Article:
C. One - Two Page Exegesis Assignments (occasional, throughout semester) on selected, assigned pericopes.

D. Research Paper - a 12-15 page, double-spaced (12-point font) paper on a topic in New Testament studies selected in consultation with the professor. Paper topic should be decided and submitted on a sheet of paper or by means of an e-mail message to the professor no later than October 30. Topics may range from a theme that runs across a particular genre of the New Testament (e.g., parables & preaching in Jesus, the meaning of the kingdom of God in the Gospels, the formation and care of congregations in Paul's letters, leadership in the Pastorals, the delay of the parousia in the General Epistles, etc.) to exegesis of a particular passage in a New Testament book (the passage could be from the book studied by the student in assignments A and B above), as long as the passage illustrates well the author's intent in the rest of his work and can be connected to other related books of the New Testament. Further guidelines on this paper will be discussed in class. Due one week after final class in the professor's mailbox, delivered either in person, or by regular mail or e-mail.

Course Schedule

January 30
Introduction to the Course and to the Study of the New Testament
Read: Johnson, 1-16; Donelson, 1-6.
Recommended: Powell, 1-9; Pregeant, 1-40.

February 6
The World of the New Testament
Read: Johnson, 23-88; Reddish, 44-72.
Recommended: Barrett, 1-22, 135-176.
PBS Video Presentation: "From Jesus to Christ: Part One"

February 13
Understanding Jesus and the Gospels
Read: Johnson, 125-158; Reddish, 13-43.
Recommended: Powell, 10-30.

February 20
Matthew & Mark
Read: Gospels of Matthew & Mark in Ehrmann, 9-59;
Johnson, 159-207; Reddish, 73-143.
Recommended: Powell, 31-57.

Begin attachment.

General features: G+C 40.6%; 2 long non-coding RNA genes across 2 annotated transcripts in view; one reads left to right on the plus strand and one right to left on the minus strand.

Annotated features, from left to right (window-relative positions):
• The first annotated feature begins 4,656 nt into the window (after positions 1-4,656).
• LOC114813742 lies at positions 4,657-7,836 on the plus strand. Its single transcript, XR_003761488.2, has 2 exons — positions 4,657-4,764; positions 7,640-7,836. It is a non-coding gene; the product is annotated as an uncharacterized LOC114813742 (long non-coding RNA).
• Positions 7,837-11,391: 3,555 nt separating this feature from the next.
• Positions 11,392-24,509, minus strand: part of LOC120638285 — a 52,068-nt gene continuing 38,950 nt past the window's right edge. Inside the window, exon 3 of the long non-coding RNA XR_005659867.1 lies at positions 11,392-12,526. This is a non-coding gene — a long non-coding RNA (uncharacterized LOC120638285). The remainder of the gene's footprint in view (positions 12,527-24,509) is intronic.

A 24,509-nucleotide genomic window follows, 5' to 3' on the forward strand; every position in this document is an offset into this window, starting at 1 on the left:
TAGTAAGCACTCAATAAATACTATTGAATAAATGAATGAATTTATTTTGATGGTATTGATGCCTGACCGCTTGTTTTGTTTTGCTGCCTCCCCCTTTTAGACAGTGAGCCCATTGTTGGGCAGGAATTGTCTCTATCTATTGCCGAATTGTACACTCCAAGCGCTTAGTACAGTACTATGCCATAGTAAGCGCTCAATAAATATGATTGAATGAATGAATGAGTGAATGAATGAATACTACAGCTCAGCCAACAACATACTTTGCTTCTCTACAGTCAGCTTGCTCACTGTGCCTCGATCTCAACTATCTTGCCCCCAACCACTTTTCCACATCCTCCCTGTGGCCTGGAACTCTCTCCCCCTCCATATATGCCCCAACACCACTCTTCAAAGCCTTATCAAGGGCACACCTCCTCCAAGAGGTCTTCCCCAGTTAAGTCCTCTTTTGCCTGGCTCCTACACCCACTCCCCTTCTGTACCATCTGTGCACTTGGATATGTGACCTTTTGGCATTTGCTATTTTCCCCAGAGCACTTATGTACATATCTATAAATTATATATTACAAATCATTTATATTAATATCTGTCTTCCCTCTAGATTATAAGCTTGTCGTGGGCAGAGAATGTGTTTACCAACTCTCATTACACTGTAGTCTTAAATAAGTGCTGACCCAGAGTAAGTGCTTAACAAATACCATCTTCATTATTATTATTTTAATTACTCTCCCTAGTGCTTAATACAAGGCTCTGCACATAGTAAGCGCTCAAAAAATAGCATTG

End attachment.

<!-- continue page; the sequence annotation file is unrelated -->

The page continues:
Student Presentations: Mark and Matthew.

February 27
Luke-Acts Read: Gospel of Luke and Book of Acts in Ehrmann, 60-91, 145-176;
Johnson, 213-252; Reddish, 144-179.
Recommended: Powell, 58-69.
Student Presentations: Luke and Acts.

March 6
Introduction to the Apostle Paul: Life, Ministry & Letters;
Read: Johnson, 259-278; Roetzel, 1-66.
Recommended: Powell, 86-99.
PBS Video Presentation: "From Jesus to Christ, Part II"

March 13
Paul: The Shorter Letters
Read: 1-2 Thessalonians, Philippians, & Philemon in Ehrmann;
Johnson, 281-291, 369-389; Roetzel, 79-83, 113-118, 148-152.
Student Presentations: 1 Thessalonians and Philippians

March 20
1 & 2 Corinthians
Read: 1-2 Corinthians in Ehrmann, 199-220;
Johnson, 295-320; Roetzel, 83-96.
Student Presentations: 1 Corinthians and 2 Corinthians
Paper Topic Due (Brief paragraph on sheet of paper or e-mail to professor)
March 27 Romans & Galatians
Read: Romans and Galatians in Ehrmann, 185-198; 221-226;
Johnson, 327-338, 343-363; Roetzel, 96-113.
Student Presentations: Romans & Galatians

April 3 (no class, seminary not in session)

April 10
Interpreters of Paul: Disputed Pauline Letters
Read: Colossians, Ephesians, 1-2 Timothy and Titus in Ehrman;
Johnson, 393-449; Roetzel, 133-160.
Recommended: Powell, 110-120.
Student Presentations: Ephesians & Pastorals

April 17
Hebrews & the General Epistles
Read: Hebrews, James, 1-2 Peter, Jude in Ehrmann, 265-287;
Johnson, 455-518; Donelson, 7-105.
Recommended: Powell, 121-131.
Student Presentations: Hebrews, James and 1 Peter

April 24
Johannine Literature
Read: Gospel and Epistles of John in Ehrmann, 92-115, 288-295;
Johnson, 521-569; Donelson, 107-131.
Recommended: Powell, 70-81.
Student Presentations: Gospel of John and Epistles of John.

May 1
The Book of Revelation and Conclusion of the Course
Read: Revelation in Ehrmann, 369-385;
Johnson, 573-589; Donelson, 133-158.
Recommended: Powell, 134-142; Barrett, 316-349.
Student Presentation: Revelation

Final Paper Due in Professor's Mailbox (5PM - in person, regular mail or e-mail) one week after final class.